The tragic deaths of Lamara Bell and John Yuill are heartbreaking. We all saw the two families’ desperation when it was a missing persons case, and we all felt their horror and disbelief as it emerged that the police had in fact been informed of the accident in which they were involved.
I listened this morning to Michael Matheson, the Justice Secretary, on BBC Good Morning Scotland. Much can be learned from a government under pressure or in crisis. Some rise to the occasion, as did Alex Salmond’s government after the Glasgow Airport attacks, setting aside Westminster rivalry. Some, I am afraid, do not.
It is right that one aspect of the response to this situation should be an inquiry into how it happened. We need to learn the lessons to try to ensure no other families suffer this again. We also need to establish the full facts of what happened for the families. But Mr Matheson says the inquiry will be asked to provide “an accurate picture of capacity and capability at present” of Police Scotland’s emergency call handling.
What? I’m sorry, Cabinet Secretary, but the “capacity and capability” of a central part of Police Scotland’s operations should be something you track to the minutest detail on a daily basis. A review likely to take several weeks to establish how fit Police Scotland is for purpose? Away and find me the real Justice Secretary, because you clearly aren’t it.
What’s next from this Scottish Government, so divorced from actual governing that they don’t know what they do or how they do it? Angela Constance launching an inquiry to find out how many schools there are in Scotland and what teachers are doing in them? Shona Robison launching a probe into hospital staffing levels?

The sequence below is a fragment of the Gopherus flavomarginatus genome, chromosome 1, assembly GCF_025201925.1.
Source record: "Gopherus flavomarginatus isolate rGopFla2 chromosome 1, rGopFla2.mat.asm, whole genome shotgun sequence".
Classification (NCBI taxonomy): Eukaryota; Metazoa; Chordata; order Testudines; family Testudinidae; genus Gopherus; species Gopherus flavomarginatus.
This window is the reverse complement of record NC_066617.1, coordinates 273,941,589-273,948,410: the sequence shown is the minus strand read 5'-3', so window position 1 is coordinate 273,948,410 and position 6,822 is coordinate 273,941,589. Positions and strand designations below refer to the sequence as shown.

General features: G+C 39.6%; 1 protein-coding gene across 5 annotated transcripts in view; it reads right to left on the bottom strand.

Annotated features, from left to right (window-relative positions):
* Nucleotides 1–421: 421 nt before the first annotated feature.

This. Is. Your. Job. The people of Scotland have placed their trust in you to deliver the services we need, not to stand at arms length and then empathise when things go wrong. You shouldn’t need an inquiry to find out the capacity and capability of your emergency call services. Especially when problems with capacity and capability have been flagged for months and can be traced back directly to funding decisions made by your department.
After eight years, the SNP in government seem to have become so wedded to the idea that everything bad that happens can be blamed on someone else – usually Westminster, but sometimes local authorities, as long as they are Labour-led – that they have genuinely stopped governing in the traditional sense. When something good happens, like the recent drop in various types of crime, they happily claim credit (despite crime falling across the developed world at pretty much the same rate). But when something bad happens, the responsibility is at least two, perhaps three, desks away.
And I’m afraid that Labour’s seemingly endless series of internal debates as we lurch from leadership election to leadership election has meant a woeful lack of holding to account in recent years. Good government should not need a good opposition, but bad government does, and this is turning out to be a terrible government.
Coming up, a CalMac privatisation that the SNP will wash their hands of; more problems at a hospital that can’t possibly be the responsibility of the government that built it; a failure on class sizes which must be the fault of either Westminster local councils, but definitely not Nicola Sturgeon’s government.
This morning Michael Matheson expressed his full confidence in Stephen House, the Chief Constable of Police Scotland. Someone has to, I suppose. It was but the latest in a damning series of denials of reality that leaves Scots almost without a government in the usual sense.
Because what can you really call Nicola Sturgeon’s cabinet of empathetic but apparently powerless faces? It’s not a bloody government, and Scots deserve better.